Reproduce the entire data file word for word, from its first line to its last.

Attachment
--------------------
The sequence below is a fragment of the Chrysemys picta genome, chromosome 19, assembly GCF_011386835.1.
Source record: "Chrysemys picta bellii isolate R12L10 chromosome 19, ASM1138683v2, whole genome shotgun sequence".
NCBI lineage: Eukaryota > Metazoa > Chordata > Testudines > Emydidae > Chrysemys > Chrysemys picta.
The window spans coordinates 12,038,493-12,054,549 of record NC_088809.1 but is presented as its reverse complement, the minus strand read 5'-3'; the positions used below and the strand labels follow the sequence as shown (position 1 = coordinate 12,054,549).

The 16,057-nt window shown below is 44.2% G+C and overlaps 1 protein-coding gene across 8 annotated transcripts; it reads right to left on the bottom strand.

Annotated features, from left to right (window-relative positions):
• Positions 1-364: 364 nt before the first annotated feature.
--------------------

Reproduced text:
The sequence below is a fragment of the Chrysemys picta genome, chromosome 19, assembly GCF_011386835.1.
Source record: "Chrysemys picta bellii isolate R12L10 chromosome 19, ASM1138683v2, whole genome shotgun sequence".
NCBI lineage: Eukaryota > Metazoa > Chordata > Testudines > Emydidae > Chrysemys > Chrysemys picta.
The window spans coordinates 12,038,493-12,054,549 of record NC_088809.1 but is presented as its reverse complement, the minus strand read 5'-3'; the positions used below and the strand labels follow the sequence as shown (position 1 = coordinate 12,054,549).

The 16,057-nt window shown below is 44.2% G+C and overlaps 1 protein-coding gene across 8 annotated transcripts; it reads right to left on the bottom strand.

Annotated features, from left to right (window-relative positions):
• Positions 1-364: 364 nt before the first annotated feature.